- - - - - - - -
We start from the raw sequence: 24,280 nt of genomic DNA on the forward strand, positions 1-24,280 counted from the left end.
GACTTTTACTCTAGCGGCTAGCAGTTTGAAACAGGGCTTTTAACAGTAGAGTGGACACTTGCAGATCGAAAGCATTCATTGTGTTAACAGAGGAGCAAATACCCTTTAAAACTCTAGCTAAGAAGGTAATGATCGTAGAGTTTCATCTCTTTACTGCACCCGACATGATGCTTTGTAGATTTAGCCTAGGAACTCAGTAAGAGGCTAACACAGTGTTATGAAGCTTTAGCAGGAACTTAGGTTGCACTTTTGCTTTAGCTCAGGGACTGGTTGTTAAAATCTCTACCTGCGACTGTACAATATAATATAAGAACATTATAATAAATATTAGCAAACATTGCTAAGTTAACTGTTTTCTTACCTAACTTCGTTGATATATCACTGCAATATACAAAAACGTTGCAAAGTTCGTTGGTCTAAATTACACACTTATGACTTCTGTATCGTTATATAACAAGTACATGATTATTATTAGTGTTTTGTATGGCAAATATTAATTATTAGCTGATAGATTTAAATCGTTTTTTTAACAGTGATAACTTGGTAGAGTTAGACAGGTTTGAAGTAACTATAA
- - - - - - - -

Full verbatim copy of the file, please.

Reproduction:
We start from the raw sequence: 24,280 nt of genomic DNA on the forward strand, positions 1-24,280 counted from the left end.
GACTTTTACTCTAGCGGCTAGCAGTTTGAAACAGGGCTTTTAACAGTAGAGTGGACACTTGCAGATCGAAAGCATTCATTGTGTTAACAGAGGAGCAAATACCCTTTAAAACTCTAGCTAAGAAGGTAATGATCGTAGAGTTTCATCTCTTTACTGCACCCGACATGATGCTTTGTAGATTTAGCCTAGGAACTCAGTAAGAGGCTAACACAGTGTTATGAAGCTTTAGCAGGAACTTAGGTTGCACTTTTGCTTTAGCTCAGGGACTGGTTGTTAAAATCTCTACCTGCGACTGTACAATATAATATAAGAACATTATAATAAATATTAGCAAACATTGCTAAGTTAACTGTTTTCTTACCTAACTTCGTTGATATATCACTGCAATATACAAAAACGTTGCAAAGTTCGTTGGTCTAAATTACACACTTATGACTTCTGTATCGTTATATAACAAGTACATGATTATTATTAGTGTTTTGTATGGCAAATATTAATTATTAGCTGATAGATTTAAATCGTTTTTTTAACAGTGATAACTTGGTAGAGTTAGACAGGTTTGAAGTAACTATAA